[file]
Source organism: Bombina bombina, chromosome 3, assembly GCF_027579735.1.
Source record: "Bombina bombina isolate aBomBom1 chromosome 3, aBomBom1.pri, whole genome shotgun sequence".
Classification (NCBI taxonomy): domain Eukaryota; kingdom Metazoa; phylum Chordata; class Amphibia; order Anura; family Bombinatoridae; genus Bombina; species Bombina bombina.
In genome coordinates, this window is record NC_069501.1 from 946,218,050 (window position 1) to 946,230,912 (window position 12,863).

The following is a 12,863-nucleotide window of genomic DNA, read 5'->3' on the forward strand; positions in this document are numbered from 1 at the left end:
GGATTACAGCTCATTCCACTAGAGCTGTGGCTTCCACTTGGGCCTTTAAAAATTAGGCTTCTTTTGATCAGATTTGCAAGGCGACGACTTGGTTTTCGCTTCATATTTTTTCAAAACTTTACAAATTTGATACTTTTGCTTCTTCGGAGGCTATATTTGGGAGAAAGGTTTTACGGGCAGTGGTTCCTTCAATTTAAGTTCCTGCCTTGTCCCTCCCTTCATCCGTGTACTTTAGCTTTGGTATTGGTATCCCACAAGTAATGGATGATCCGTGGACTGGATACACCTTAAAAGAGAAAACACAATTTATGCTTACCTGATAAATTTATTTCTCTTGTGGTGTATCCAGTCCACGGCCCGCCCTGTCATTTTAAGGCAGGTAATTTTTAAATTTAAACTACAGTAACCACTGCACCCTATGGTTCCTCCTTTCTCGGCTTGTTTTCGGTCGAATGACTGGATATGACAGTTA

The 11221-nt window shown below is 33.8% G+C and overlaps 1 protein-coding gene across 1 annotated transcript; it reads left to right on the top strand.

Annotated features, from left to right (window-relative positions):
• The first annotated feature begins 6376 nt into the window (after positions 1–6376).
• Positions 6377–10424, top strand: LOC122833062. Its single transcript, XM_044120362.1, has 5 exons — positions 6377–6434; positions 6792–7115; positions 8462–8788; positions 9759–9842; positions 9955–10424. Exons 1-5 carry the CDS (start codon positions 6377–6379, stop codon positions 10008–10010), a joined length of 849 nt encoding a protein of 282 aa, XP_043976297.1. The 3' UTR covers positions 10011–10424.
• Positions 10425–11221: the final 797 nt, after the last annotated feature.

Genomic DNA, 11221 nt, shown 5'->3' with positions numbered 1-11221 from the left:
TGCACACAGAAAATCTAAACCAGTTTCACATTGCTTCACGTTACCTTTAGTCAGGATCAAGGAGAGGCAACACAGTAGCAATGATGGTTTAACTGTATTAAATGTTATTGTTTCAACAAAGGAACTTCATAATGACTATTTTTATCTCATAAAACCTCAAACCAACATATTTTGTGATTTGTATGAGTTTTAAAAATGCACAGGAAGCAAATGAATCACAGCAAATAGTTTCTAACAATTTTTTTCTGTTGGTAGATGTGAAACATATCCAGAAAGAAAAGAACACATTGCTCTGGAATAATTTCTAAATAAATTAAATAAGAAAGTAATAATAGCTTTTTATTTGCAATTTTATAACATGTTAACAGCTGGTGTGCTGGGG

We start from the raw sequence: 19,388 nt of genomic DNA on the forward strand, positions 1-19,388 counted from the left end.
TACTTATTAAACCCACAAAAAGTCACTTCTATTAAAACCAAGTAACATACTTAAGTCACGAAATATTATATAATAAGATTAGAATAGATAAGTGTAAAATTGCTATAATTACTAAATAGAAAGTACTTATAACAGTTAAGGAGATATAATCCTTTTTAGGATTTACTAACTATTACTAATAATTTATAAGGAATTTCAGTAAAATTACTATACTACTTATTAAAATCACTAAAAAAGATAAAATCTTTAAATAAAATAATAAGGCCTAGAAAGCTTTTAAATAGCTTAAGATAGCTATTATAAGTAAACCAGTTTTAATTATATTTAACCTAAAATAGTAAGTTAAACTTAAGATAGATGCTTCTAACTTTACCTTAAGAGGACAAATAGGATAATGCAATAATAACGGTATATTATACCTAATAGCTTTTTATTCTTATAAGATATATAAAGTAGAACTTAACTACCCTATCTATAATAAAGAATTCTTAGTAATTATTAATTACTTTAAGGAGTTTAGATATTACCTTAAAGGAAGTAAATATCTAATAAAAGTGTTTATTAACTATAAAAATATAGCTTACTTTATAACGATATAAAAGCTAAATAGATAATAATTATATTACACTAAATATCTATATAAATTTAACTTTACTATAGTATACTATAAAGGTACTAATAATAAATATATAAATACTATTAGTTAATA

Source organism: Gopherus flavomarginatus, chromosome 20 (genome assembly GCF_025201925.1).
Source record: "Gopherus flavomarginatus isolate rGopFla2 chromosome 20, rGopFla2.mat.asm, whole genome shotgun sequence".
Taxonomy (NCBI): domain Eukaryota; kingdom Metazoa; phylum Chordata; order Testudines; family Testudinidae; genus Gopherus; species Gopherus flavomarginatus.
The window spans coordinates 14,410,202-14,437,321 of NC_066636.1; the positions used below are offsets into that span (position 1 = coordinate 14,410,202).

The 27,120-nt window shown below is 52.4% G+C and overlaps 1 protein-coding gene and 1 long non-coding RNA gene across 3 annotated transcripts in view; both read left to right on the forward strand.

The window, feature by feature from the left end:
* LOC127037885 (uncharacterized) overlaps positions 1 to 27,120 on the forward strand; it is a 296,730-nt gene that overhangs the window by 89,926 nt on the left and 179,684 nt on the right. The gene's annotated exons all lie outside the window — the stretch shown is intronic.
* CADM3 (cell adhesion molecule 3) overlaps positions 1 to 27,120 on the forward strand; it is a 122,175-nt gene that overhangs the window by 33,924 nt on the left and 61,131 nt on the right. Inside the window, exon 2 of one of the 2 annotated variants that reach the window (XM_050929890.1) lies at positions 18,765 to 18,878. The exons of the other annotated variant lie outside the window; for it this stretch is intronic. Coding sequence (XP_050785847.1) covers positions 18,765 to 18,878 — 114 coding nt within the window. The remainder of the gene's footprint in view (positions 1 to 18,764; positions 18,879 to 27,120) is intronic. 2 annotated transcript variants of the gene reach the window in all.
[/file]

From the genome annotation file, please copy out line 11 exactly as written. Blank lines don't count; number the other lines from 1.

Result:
• Positions 10425–11221: the final 797 nt, after the last annotated feature.